– Tarawera Ultra 2013 (100km)

– Tarawera Ultra 2014 (160km, if it goes ahead!)

– Northburn 100 2015 (160km, 8,500m vertical ascent)

– Ultra Trail Mont Blanc 2013

I intend to track my progress to qualification on this blog in the years ahead. Wish me luck, and I’ll see you on the trails!

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Okay, so I have been very slack with updating this blog over the past year and a half. My biggest omission over this time is not posting about the Tarawera Ultra race. This 100km event takes runners from Rotorua to Kawerau in the centre of New Zealand’s North Island. The course follows some of the country’s most beautiful single track, taking runners through Redwood forest, around (and sometimes through!) stunning lakes, and passing dramatic waterfalls and gorgeous rivers.

Satellite view and elevation profile

Satellite view and elevation profile

The race has an entry limit of 400 runners, which looks like being reached for the first time in 2013. This is great news as 100km races are few and far between in New Zealand, so it is wonderful to see Tarawera meeting such tremendous success. It is one of the few races in the country where mid and back-of-the-pack runners can rub shoulders with professional rock-star class runners in a truly international field.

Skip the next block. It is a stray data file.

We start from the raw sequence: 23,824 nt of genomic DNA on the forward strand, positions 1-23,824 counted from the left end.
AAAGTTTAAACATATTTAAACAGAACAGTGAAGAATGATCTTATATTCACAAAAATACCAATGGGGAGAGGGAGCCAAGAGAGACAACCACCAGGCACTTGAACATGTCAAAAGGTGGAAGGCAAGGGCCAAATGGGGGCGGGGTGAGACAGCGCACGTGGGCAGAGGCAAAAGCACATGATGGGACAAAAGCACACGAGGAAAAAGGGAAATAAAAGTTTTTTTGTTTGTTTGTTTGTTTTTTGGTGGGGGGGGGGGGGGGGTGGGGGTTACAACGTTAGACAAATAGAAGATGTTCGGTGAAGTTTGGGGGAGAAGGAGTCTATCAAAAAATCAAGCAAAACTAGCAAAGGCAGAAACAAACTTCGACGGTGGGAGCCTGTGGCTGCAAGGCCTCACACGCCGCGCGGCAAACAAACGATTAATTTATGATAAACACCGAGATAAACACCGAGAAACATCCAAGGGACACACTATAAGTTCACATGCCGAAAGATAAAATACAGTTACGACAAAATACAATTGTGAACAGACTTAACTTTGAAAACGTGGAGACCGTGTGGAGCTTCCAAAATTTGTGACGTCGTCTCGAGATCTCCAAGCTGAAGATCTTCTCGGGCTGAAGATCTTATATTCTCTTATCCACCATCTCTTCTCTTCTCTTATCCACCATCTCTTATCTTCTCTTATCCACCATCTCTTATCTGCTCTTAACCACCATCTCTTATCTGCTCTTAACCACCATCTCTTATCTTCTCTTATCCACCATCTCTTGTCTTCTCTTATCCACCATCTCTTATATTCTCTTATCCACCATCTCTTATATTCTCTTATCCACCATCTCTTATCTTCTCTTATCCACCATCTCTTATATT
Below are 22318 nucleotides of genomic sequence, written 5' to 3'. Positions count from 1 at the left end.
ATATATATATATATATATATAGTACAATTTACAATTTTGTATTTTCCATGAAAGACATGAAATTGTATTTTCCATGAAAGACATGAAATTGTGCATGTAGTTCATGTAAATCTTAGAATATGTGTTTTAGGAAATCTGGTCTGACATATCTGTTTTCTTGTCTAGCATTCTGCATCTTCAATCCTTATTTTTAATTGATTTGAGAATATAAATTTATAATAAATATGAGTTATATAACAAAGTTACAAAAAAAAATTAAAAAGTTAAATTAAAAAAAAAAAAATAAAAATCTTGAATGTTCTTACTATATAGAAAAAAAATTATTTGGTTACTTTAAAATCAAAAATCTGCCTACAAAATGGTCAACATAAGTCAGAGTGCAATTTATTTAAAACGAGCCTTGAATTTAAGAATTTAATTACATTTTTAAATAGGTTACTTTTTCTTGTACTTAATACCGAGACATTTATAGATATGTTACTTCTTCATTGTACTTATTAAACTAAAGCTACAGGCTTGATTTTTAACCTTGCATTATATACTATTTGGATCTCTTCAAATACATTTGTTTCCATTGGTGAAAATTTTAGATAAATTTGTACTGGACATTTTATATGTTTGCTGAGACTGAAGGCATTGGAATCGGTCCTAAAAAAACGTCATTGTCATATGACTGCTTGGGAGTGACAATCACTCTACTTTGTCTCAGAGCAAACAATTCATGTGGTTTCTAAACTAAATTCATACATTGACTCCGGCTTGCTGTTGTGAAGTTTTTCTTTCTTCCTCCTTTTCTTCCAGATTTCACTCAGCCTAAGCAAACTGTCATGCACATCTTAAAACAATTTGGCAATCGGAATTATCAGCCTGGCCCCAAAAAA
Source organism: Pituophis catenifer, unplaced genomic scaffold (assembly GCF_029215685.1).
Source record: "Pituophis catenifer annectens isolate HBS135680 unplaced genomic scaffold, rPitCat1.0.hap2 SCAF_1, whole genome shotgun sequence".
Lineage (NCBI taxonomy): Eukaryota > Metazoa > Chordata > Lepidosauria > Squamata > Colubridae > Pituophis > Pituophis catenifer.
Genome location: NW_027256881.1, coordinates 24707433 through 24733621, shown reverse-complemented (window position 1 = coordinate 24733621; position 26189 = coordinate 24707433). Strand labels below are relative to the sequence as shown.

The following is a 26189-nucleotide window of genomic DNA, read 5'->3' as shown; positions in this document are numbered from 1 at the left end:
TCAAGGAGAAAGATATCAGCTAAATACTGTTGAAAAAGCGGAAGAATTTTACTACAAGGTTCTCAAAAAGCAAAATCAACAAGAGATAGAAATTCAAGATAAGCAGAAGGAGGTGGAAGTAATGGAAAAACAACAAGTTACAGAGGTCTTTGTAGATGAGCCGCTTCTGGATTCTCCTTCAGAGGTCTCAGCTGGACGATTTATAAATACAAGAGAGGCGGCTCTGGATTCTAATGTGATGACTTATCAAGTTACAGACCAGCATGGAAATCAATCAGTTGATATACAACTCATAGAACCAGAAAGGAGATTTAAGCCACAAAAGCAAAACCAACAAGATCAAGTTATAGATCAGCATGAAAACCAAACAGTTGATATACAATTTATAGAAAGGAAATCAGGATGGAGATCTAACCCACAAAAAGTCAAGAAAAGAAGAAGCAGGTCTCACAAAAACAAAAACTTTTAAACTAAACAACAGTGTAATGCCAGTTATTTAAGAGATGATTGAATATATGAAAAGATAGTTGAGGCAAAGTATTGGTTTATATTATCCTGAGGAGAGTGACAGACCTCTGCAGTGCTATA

Me with good friend Brendon Keenan at the start of Tarawera 2011

Me with good friend Brendon Keenan at the start of Tarawera 2011

There are plenty of race reports available for Tarawera – so I won’t provide a full race report here. Suffice to say that if you enjoy well organised, brilliantly supported races with bags of stunning scenery, then this is the race for you.

The Damage Done - the aftermath of Tarawera 2012

The Damage Done – the aftermath of Tarawera 2012

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Much to my surprise, there is a local 60km ultra marathon, and the course that it follows runs less than two blocks away from my front door. This is kind of embarrassing, as I have frequently complained that one of the problems with ultras is the shortage of local events!

The event was in its fourth year, although I understand that the shorter distance events (marathon, half marathon, and 10km) have been running for a few years more than that.

The course

The course, with markers each km (click to enlarge)